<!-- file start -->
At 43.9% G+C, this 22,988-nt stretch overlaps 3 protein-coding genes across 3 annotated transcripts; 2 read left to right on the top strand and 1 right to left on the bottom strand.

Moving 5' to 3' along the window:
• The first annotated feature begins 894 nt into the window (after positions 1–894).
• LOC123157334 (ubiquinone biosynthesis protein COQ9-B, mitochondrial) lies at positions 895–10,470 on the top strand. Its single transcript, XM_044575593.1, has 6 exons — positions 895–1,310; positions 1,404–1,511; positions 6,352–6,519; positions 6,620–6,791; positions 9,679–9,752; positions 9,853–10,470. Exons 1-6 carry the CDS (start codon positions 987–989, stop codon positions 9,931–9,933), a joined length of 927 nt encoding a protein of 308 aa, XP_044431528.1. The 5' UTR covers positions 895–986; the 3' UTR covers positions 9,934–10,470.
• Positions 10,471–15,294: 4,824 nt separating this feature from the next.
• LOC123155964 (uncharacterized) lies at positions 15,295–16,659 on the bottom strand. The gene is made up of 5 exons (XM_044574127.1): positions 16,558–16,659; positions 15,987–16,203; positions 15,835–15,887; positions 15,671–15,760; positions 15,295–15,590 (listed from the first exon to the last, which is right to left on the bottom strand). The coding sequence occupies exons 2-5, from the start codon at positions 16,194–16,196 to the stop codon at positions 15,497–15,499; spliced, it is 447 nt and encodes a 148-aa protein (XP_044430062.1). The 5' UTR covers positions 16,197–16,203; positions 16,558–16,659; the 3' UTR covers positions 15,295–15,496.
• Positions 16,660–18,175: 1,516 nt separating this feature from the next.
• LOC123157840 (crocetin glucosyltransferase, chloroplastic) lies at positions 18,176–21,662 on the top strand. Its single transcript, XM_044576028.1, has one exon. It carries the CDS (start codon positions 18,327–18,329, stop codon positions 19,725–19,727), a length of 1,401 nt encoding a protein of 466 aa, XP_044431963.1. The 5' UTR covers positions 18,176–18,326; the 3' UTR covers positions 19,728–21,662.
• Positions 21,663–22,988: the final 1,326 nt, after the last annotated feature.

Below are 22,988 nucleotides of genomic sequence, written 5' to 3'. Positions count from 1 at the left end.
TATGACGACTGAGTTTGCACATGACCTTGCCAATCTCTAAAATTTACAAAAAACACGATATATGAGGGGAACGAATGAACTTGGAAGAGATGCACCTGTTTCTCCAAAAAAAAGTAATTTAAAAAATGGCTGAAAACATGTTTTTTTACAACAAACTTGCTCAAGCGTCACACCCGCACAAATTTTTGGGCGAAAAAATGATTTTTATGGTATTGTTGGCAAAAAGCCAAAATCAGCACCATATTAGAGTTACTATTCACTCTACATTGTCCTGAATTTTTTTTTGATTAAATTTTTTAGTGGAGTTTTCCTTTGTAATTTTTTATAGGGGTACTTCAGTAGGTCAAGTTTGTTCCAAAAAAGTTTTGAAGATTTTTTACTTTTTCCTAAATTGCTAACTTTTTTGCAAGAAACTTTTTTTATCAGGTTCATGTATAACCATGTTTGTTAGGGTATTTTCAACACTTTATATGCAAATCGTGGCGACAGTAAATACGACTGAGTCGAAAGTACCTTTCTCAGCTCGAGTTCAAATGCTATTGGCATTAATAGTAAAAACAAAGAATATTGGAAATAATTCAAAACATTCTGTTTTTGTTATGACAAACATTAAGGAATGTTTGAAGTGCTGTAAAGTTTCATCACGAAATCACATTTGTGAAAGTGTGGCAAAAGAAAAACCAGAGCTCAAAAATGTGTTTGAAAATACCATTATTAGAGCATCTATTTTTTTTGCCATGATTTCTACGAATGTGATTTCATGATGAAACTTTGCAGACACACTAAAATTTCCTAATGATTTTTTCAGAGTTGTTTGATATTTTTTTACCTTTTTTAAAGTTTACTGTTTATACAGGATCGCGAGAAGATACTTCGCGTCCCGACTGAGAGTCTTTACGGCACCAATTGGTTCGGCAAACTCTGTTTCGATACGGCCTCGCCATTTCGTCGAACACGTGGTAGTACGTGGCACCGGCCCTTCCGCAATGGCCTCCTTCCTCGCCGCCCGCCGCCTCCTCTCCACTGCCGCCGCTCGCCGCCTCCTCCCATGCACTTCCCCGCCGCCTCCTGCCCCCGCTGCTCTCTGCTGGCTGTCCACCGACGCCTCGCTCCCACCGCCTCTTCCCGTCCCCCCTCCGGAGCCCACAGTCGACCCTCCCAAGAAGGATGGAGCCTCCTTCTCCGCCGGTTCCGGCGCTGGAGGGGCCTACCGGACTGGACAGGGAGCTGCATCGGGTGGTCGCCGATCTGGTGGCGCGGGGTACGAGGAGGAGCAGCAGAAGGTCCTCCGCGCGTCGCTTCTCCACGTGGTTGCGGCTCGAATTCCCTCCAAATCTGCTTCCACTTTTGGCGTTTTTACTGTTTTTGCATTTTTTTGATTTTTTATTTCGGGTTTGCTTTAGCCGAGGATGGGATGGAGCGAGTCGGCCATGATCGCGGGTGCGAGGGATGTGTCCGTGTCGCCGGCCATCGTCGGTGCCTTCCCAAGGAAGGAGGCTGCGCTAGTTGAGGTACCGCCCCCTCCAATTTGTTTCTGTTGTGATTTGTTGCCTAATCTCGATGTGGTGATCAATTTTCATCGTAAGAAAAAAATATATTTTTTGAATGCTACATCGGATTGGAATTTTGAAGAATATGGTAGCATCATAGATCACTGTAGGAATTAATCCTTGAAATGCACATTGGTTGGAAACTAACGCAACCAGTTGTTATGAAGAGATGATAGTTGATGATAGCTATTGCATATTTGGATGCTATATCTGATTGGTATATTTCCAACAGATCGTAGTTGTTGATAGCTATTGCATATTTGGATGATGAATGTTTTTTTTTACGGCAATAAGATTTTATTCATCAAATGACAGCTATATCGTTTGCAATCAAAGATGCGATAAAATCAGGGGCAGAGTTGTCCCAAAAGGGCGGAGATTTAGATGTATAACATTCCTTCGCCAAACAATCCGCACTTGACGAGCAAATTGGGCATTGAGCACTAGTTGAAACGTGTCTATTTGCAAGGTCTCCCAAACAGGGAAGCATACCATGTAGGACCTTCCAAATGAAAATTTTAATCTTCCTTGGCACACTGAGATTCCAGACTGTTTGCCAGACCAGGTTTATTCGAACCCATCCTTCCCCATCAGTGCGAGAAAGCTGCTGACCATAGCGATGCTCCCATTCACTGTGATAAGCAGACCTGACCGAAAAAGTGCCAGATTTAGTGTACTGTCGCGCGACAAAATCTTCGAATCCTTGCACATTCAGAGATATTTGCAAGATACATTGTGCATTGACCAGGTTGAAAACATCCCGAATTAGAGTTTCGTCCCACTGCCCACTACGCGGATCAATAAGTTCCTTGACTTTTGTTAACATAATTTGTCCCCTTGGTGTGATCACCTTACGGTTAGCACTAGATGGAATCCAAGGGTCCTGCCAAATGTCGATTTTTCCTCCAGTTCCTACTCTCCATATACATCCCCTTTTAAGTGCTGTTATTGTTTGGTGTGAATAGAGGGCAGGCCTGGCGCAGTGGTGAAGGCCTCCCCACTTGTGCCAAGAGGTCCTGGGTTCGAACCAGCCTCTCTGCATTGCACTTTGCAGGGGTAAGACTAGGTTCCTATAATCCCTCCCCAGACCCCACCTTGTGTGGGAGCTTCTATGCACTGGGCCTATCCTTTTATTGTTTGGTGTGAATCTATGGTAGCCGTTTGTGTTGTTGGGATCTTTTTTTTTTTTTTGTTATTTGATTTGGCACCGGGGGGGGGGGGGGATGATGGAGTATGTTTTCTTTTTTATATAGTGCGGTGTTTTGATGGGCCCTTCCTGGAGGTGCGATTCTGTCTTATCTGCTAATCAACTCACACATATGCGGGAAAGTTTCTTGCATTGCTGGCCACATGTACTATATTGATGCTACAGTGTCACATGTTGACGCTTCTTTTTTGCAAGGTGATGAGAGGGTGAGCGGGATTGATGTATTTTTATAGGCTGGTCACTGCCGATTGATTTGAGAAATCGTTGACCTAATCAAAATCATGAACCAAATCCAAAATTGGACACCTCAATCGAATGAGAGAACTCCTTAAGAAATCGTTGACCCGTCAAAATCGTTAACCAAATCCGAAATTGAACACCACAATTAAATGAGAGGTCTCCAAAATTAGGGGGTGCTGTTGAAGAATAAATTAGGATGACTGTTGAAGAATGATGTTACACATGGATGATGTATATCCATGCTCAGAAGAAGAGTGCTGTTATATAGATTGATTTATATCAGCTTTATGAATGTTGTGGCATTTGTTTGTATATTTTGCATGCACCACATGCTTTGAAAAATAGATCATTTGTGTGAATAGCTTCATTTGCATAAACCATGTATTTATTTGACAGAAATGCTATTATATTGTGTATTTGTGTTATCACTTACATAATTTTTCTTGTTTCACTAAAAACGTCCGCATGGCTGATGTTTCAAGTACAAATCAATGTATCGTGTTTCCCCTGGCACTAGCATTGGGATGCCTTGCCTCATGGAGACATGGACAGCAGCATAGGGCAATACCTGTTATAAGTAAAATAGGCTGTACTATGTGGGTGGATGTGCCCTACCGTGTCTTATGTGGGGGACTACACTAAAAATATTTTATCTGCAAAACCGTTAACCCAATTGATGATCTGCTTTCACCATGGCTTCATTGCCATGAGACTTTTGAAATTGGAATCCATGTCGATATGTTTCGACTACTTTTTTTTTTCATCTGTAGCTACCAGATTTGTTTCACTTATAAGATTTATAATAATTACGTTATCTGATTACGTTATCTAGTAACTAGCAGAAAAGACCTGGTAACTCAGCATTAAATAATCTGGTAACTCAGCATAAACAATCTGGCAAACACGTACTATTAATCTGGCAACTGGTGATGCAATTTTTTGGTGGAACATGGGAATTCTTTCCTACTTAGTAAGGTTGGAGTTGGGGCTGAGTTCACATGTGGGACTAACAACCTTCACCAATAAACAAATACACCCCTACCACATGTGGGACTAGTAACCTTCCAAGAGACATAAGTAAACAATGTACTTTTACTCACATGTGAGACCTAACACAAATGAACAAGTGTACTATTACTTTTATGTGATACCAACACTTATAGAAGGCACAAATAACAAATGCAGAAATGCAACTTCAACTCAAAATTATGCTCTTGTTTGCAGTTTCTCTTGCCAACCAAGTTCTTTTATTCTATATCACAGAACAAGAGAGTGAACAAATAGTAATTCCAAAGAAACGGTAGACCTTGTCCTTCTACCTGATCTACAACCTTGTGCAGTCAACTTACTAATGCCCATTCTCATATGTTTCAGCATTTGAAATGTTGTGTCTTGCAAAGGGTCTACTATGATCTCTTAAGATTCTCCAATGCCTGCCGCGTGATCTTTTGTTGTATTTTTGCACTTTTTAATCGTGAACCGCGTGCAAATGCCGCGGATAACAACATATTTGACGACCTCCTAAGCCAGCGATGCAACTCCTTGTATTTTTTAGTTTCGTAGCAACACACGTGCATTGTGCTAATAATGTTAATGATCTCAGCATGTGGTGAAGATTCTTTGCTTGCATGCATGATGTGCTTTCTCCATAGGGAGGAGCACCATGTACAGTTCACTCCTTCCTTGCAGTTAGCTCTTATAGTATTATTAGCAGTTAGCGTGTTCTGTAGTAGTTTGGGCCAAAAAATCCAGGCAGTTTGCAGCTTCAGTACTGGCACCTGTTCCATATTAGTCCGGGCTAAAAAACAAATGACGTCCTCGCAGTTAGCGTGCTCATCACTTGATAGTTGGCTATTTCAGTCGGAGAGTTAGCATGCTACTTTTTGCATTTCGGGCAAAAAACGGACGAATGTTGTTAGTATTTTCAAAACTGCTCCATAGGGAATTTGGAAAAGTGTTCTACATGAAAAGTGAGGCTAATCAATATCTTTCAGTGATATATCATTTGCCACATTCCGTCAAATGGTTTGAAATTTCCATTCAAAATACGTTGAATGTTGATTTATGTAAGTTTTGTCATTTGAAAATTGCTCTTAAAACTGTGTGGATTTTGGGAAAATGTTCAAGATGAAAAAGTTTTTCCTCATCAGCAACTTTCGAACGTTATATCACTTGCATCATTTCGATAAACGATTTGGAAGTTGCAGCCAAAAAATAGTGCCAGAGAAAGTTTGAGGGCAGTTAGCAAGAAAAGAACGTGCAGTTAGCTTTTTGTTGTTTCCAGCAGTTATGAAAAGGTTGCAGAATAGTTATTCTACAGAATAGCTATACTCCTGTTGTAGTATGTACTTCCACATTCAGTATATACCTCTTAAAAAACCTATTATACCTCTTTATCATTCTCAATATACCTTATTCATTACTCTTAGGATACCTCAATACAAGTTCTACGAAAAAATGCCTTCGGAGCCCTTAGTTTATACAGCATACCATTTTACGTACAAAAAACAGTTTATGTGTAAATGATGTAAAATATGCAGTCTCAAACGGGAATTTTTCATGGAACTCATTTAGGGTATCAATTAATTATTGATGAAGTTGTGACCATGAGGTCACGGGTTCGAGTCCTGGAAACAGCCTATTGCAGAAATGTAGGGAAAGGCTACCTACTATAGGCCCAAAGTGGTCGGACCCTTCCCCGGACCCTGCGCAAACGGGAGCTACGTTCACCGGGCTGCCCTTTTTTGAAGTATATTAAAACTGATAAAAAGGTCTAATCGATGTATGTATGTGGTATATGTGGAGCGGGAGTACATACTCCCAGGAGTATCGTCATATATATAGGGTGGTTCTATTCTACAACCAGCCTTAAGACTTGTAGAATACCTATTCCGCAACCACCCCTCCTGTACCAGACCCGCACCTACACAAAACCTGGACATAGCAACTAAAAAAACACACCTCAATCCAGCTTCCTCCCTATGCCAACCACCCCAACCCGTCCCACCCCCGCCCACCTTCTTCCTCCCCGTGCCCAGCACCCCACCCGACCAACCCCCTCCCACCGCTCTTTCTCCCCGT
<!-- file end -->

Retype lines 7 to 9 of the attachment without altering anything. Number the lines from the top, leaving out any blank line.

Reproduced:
• Positions 16,660–18,175: 1,516 nt separating this feature from the next.
• LOC123157840 (crocetin glucosyltransferase, chloroplastic) lies at positions 18,176–21,662 on the top strand. Its single transcript, XM_044576028.1, has one exon. It carries the CDS (start codon positions 18,327–18,329, stop codon positions 19,725–19,727), a length of 1,401 nt encoding a protein of 466 aa, XP_044431963.1. The 5' UTR covers positions 18,176–18,326; the 3' UTR covers positions 19,728–21,662.
• Positions 21,663–22,988: the final 1,326 nt, after the last annotated feature.